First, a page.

After collecting and keeping only the clean eggs, you need to get food quality mineral oil. You do not want to use baby oil because it has been scented. Food grade mineral oil can be found in the health section of your local big box chain or health store along with the laxatives. About ¼ cup of mineral oil is enough to do a dozen eggs. I like to lightly heat the mineral oil to make it easier to coat the eggs, but heating is not necessary. If you don’t want oily hands, it is a good idea to use disposable gloves to cover your hands, but again, this is not a necessary step, just a preference. Just remember that the oil will make the eggs slippery so have your egg carton close by and and already opened!
When you are ready to coat the eggs, either with clean hands or gloved hands, dip your fingers in the mineral oil and rub it over the egg. Make sure to thoroughly cover the egg with the mineral oil by rubbing the entire egg. Make sure you coat the entire egg. There should be no uncoated spots! Place the coated egg point side down in the carton and continue this step with the rest of the eggs. Label your cartons with the date and store your eggs in a cool dry place. Heat and moisture will effect the long term quality of your eggs, so a basement or dry cellar is an ideal place to store the eggs.
Once a month turn the entire carton upside down to rotate the eggs. Do this gently so you do not crack the eggs. The purpose for this is to keep the yolk intact. As the egg ages, the egg white will get looser and the yolk will become more fragile.
When I started preserving eggs in this manner in 2014, I tested one egg each month for 9 months. I would take out one of the eggs and wipe off the oil coating with a paper towel and do the water float test. The first 2 months I did not notice much difference between the oiled eggs and fresh eggs. By month 3 I could start to see the egg white loosen and by month 5 the yolk broke as soon as I cracked the egg. In month 6 the egg floated so I was careful when I opened it. It did not smell bad, but it was quite loose and the yolk no longer firm. The taste was strange, it did not taste like a fresh egg. Month 7 and 8 the eggs were again loose and did not really make a “fluffy” scrambled egg, but they didn’t taste bad, just “off.” By month 9 I had my first bad egg so I ended the experiment assuming that the other 3 were not going to be something I wanted to eat. I was the only one who ate these first trial eggs just in case! We have a 6 person family so I would assume that we would consume more than 1 egg a month. My plan has been to preserve 2 dozen eggs a month so that it would not effect our current egg consumption and I would still be growing my food stores. We rotate these eggs by using them in baking or for hard boiled eggs, and replace them with freshly oiled eggs. This is especially nice during the winter months when the hens lay less because of the lack of light.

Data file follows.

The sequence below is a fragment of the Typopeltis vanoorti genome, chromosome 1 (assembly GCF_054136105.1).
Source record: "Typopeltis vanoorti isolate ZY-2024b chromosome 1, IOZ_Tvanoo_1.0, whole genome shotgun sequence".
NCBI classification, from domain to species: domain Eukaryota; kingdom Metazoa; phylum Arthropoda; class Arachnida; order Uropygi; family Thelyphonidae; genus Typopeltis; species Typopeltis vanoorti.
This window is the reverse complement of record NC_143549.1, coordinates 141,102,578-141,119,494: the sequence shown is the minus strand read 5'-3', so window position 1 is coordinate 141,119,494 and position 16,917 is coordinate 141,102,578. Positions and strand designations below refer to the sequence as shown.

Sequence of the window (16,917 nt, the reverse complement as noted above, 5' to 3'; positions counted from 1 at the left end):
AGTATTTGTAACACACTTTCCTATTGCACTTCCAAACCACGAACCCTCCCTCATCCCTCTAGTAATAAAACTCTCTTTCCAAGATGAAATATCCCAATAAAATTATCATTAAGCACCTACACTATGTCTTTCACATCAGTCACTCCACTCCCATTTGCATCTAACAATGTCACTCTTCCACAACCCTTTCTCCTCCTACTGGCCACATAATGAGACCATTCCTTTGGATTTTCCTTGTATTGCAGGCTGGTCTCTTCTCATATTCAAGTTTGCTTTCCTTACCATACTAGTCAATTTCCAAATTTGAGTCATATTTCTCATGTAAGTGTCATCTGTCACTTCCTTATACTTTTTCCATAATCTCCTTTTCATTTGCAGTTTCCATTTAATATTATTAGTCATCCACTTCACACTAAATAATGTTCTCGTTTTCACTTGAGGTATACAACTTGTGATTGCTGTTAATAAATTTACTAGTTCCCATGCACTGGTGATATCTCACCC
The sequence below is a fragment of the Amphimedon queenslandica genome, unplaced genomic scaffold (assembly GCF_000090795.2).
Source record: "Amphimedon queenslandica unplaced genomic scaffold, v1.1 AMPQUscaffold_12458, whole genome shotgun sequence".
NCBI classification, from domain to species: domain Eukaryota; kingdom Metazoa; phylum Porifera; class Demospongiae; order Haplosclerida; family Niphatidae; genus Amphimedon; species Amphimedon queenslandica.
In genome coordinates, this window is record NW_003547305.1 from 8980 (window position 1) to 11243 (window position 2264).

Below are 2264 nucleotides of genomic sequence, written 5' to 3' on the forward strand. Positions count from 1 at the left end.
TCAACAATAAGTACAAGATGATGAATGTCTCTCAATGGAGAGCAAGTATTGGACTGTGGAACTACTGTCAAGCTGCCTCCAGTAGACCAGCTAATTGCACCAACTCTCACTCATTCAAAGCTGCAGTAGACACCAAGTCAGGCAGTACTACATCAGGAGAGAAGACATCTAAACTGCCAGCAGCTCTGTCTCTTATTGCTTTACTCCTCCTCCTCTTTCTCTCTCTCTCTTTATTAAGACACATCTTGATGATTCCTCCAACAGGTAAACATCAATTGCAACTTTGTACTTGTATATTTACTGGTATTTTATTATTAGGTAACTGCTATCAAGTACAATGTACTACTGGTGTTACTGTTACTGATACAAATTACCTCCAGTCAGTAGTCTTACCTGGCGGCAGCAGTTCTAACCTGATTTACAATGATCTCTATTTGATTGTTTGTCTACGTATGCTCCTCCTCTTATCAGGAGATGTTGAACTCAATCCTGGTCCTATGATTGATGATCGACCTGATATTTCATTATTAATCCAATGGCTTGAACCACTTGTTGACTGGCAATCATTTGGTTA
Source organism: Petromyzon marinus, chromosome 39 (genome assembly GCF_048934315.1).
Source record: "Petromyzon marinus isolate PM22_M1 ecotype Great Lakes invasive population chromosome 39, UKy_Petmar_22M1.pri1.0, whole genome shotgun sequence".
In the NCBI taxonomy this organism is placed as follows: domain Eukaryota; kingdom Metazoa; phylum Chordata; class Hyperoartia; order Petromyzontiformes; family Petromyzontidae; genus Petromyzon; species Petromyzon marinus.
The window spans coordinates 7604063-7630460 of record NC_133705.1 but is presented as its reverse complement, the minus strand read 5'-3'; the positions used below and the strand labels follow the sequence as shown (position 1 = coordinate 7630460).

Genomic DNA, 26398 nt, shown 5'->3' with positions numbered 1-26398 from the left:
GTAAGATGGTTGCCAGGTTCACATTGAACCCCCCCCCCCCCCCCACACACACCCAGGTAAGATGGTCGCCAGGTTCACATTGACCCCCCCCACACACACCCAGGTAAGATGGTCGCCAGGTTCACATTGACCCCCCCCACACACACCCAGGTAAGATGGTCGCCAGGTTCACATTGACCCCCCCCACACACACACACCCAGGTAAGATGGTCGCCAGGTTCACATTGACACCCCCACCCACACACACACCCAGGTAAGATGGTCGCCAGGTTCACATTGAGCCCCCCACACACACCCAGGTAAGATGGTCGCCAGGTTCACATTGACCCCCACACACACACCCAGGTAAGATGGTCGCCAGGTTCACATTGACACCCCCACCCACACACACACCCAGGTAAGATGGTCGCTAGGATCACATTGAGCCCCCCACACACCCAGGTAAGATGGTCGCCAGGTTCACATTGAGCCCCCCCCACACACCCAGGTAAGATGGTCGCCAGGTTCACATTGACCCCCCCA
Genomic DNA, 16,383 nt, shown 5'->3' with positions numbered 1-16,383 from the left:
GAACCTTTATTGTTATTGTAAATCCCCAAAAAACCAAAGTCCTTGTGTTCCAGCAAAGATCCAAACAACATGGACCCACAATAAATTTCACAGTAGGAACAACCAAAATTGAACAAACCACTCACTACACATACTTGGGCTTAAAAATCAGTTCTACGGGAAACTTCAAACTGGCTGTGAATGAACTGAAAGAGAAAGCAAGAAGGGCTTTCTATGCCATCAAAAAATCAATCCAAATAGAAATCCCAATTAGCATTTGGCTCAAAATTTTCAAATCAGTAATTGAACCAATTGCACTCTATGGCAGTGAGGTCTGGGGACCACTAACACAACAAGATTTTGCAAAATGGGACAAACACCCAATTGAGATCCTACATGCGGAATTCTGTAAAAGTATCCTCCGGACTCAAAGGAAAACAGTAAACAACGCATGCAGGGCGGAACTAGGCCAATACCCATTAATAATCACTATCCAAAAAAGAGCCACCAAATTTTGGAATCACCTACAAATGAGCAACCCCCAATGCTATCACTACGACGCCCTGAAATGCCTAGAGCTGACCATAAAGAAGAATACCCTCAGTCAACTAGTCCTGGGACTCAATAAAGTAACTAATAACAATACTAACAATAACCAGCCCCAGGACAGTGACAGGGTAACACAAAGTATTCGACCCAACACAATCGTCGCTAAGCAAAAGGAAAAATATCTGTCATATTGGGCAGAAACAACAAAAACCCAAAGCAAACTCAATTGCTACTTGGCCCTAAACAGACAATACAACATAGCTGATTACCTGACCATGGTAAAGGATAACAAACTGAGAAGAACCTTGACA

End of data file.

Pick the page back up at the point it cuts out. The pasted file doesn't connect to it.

The first two months of eating survival eggs would be when you would want to make your fried, dippy eggs. After that, I recommend hard boiled, scrambled, or baked into bread, cakes, cookies, or muffins, as the the best way to enjoy them. Once oiled, you will not likely get stiff peaks on your egg white desserts, but they will work fine in other baked dishes.
Always follow safe handling instructions for eggs and thoroughly cook your eggs before enjoying them. This will eliminate any contamination of your eggs. Eggs stored in this manner will give you an alternate protein source and a bigger menu option from your emergency food storage.
Oiling eggs is a practice that has been tried and used in my home with my family. It is a process that is also explained in Storey’s Guide to Raising Poultry. When eggs are in abundance, you can enhance your survival food pantry with the versatile egg. Just remember to only use fresh eggs, mark your cartons, and rotate your eggs monthly. Ideally eggs stored in this manner will last up to 8 months, but even if you extend their freshness to only five months, that still makes eggs a great addition to your survival pantry!